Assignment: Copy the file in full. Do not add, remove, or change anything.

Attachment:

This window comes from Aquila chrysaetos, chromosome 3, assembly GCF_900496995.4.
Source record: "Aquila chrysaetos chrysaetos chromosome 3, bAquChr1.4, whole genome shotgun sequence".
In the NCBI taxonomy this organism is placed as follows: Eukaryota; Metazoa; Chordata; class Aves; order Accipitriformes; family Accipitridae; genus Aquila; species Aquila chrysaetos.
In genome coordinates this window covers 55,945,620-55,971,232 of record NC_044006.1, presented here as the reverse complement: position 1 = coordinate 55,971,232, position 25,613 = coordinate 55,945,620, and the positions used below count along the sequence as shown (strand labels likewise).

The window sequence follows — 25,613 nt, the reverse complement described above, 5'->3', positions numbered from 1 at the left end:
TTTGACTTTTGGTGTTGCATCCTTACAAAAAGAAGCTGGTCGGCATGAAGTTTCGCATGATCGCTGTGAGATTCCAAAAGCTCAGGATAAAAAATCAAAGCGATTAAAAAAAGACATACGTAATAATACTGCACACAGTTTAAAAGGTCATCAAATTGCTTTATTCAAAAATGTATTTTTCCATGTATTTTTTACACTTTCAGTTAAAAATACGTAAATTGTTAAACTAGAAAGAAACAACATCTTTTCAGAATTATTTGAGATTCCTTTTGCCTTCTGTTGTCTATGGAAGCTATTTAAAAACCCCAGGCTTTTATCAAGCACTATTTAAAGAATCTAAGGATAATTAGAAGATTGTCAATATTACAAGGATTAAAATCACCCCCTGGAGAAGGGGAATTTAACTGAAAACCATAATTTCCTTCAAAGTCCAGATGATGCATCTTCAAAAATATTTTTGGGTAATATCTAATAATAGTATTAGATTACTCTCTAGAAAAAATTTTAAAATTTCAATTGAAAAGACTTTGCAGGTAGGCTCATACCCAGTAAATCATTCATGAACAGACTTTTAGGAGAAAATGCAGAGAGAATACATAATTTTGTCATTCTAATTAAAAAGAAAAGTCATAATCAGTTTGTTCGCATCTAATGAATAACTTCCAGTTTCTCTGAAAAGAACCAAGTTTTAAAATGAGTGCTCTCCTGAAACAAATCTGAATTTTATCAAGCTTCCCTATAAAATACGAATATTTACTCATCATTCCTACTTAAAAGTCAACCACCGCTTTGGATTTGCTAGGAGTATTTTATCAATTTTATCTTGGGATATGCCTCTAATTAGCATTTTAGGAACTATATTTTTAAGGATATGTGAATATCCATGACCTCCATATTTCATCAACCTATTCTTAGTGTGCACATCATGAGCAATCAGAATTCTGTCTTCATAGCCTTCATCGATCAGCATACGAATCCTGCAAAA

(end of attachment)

This window comes from Aquila chrysaetos, chromosome 3, assembly GCF_900496995.4.
Source record: "Aquila chrysaetos chrysaetos chromosome 3, bAquChr1.4, whole genome shotgun sequence".
In the NCBI taxonomy this organism is placed as follows: Eukaryota; Metazoa; Chordata; class Aves; order Accipitriformes; family Accipitridae; genus Aquila; species Aquila chrysaetos.
In genome coordinates this window covers 55,945,620-55,971,232 of record NC_044006.1, presented here as the reverse complement: position 1 = coordinate 55,971,232, position 25,613 = coordinate 55,945,620, and the positions used below count along the sequence as shown (strand labels likewise).

The window sequence follows — 25,613 nt, the reverse complement described above, 5'->3', positions numbered from 1 at the left end:
TTTGACTTTTGGTGTTGCATCCTTACAAAAAGAAGCTGGTCGGCATGAAGTTTCGCATGATCGCTGTGAGATTCCAAAAGCTCAGGATAAAAAATCAAAGCGATTAAAAAAAGACATACGTAATAATACTGCACACAGTTTAAAAGGTCATCAAATTGCTTTATTCAAAAATGTATTTTTCCATGTATTTTTTACACTTTCAGTTAAAAATACGTAAATTGTTAAACTAGAAAGAAACAACATCTTTTCAGAATTATTTGAGATTCCTTTTGCCTTCTGTTGTCTATGGAAGCTATTTAAAAACCCCAGGCTTTTATCAAGCACTATTTAAAGAATCTAAGGATAATTAGAAGATTGTCAATATTACAAGGATTAAAATCACCCCCTGGAGAAGGGGAATTTAACTGAAAACCATAATTTCCTTCAAAGTCCAGATGATGCATCTTCAAAAATATTTTTGGGTAATATCTAATAATAGTATTAGATTACTCTCTAGAAAAAATTTTAAAATTTCAATTGAAAAGACTTTGCAGGTAGGCTCATACCCAGTAAATCATTCATGAACAGACTTTTAGGAGAAAATGCAGAGAGAATACATAATTTTGTCATTCTAATTAAAAAGAAAAGTCATAATCAGTTTGTTCGCATCTAATGAATAACTTCCAGTTTCTCTGAAAAGAACCAAGTTTTAAAATGAGTGCTCTCCTGAAACAAATCTGAATTTTATCAAGCTTCCCTATAAAATACGAATATTTACTCATCATTCCTACTTAAAAGTCAACCACCGCTTTGGATTTGCTAGGAGTATTTTATCAATTTTATCTTGGGATATGCCTCTAATTAGCATTTTAGGAACTATATTTTTAAGGATATGTGAATATCCATGACCTCCATATTTCATCAACCTATTCTTAGTGTGCACATCATGAGCAATCAGAATTCTGTCTTCATAGCCTTCATCGATCAGCATACGAATCCTGCAAAA